The effect of frugivorous birds on seed dispersal and germination of the invasive Brazilian pepper tree (Schinus terebinthifolius) and Indian laurel (Litsea glutinosa)
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Biological invasions are a major threat to biodiversity in most parts of the world. The success of invasive fleshy fruiting plants is linked to the role of native avian frugivores. By ingesting and excreting/regurgitating viable seeds, avian frugivores are able to promote germination and disperse the seeds of these invasive fleshy fruiting plants. The Brazilian pepper tree (Schinus terebinthifolius) and the Indian laurel (Litsea glutinosa) are both invasive species in South Africa, particularly in KwaZulu-Natal. We examined the effect of native birds (Cape white-eyes (Zosterops virens), red-winged starlings (Onychognathus morio), speckled mousebirds (Colius striatus) and dark-capped bulbuls (Pycnonotus tricolor) on germination and dispersal of S. terebinthifolius and L. glutinosa seeds by comparing themto those of whole and manually de-pulped S. terebinthifolius and L. glutinosa fruit. By comparing the seed retention times and fruit consumed by the various avian species,we examined which avian species were likely to have the most effect on germination and dispersal of S. terebinthifolius and L. glutinosa. We found that all avian species readily consumed the fruit of S. terebinthifolius and that (through pulp removal by gut passage) these avian species played a vital role in the germination time and success of S. terebinthifolius. Most of the avian species consumed L. glutinosa fruit (though not as much as S. terebinthifolius), with speckled mousebirds being the only exception. However, ingestion of L. glutinosa fruit had no positive effect on germination as none of the seeds germinated (including the control seeds). Variances in body mass and bill size could potentially mean that larger birds play a greater role in seed dispersal as they ingested a greater number of seeds. Further studies need to be conducted on L. glutinosa in order to determine the conditions in which it germinates in the field and how these may be replicated for germination experiments in the laboratory.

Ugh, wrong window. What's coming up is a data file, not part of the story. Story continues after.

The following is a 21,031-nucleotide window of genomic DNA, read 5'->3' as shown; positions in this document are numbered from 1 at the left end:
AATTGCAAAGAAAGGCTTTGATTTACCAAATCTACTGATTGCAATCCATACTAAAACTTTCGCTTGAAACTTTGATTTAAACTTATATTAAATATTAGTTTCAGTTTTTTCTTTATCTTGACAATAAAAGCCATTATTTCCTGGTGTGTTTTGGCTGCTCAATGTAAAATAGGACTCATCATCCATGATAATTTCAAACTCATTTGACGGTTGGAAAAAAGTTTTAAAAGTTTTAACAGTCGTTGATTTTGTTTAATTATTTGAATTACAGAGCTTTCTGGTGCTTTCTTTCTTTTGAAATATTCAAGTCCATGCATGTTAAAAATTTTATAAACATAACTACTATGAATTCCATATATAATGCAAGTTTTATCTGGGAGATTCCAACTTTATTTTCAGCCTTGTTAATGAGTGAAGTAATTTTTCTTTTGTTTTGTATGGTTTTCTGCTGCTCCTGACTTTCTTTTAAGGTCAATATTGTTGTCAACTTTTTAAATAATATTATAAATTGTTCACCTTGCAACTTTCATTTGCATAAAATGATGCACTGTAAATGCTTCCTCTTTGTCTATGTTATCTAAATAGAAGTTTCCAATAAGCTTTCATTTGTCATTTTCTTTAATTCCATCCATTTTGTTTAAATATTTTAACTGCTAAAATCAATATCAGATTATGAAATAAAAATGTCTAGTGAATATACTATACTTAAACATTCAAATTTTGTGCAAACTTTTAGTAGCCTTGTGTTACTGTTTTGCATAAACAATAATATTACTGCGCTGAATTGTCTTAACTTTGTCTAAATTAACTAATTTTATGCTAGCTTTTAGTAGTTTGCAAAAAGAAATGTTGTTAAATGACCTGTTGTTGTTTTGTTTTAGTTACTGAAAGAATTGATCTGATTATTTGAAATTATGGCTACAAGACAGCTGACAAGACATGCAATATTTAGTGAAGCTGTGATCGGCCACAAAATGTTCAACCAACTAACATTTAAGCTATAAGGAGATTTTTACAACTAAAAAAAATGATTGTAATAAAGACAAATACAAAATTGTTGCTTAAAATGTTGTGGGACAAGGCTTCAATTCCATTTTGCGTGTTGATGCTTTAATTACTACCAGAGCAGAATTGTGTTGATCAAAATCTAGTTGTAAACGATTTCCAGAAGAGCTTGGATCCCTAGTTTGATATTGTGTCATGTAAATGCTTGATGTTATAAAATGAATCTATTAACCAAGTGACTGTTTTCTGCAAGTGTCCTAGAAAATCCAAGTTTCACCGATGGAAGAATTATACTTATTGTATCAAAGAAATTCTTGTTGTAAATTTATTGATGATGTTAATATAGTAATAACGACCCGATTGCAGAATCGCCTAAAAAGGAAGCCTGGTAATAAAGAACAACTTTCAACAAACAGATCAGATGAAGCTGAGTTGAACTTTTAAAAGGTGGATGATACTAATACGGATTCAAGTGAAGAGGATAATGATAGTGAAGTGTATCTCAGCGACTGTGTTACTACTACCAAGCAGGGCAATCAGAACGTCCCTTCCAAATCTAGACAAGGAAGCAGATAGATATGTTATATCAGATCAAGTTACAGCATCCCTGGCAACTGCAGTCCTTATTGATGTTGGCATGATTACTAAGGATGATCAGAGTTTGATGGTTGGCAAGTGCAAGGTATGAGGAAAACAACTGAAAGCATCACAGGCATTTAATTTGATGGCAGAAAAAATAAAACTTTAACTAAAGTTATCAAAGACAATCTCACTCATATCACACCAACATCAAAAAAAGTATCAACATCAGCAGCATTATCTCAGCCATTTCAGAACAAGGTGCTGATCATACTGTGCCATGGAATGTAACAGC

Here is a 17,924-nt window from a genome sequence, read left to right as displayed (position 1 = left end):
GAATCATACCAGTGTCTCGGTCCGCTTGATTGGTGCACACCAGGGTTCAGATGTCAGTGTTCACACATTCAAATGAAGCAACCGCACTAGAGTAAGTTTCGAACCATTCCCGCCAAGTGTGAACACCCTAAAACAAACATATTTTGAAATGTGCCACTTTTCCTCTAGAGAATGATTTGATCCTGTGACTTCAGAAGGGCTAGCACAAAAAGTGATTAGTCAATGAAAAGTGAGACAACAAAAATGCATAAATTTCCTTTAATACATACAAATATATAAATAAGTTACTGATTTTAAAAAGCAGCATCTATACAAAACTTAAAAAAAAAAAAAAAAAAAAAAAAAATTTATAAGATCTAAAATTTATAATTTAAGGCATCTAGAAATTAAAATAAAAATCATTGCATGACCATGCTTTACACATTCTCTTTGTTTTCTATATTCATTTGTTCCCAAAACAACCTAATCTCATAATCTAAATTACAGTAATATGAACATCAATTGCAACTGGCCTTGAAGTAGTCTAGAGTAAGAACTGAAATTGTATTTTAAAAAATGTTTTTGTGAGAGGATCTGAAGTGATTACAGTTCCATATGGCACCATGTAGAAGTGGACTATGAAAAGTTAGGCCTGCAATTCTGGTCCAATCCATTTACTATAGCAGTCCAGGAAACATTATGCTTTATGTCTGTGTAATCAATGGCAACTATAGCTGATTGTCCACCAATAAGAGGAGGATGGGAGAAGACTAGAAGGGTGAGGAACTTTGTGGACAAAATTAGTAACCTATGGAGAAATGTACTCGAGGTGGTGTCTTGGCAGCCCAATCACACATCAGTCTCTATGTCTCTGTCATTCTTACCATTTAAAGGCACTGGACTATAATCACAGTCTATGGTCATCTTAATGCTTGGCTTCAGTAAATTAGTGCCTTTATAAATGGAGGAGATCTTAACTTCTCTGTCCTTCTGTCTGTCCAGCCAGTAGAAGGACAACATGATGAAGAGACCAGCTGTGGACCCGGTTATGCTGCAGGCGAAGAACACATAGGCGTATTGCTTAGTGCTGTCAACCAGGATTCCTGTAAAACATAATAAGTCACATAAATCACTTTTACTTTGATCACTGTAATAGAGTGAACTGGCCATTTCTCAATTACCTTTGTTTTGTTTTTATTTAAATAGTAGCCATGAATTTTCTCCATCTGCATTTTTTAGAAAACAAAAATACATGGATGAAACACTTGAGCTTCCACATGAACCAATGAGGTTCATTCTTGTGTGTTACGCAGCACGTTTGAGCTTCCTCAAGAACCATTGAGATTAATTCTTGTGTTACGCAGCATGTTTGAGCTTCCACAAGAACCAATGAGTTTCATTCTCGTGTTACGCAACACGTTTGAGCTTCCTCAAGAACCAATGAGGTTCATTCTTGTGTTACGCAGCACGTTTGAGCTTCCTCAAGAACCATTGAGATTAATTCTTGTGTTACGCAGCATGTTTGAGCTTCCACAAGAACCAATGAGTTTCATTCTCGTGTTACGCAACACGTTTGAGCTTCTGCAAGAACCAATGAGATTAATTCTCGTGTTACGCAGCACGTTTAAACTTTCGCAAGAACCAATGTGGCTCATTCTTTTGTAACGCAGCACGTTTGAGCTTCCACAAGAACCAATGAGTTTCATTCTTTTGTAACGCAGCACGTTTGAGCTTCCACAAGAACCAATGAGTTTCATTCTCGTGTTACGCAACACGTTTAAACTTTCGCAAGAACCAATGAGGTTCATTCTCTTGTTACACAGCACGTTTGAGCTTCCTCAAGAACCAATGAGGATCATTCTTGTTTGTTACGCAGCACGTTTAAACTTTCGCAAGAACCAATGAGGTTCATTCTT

- RESEARCH: Downs, C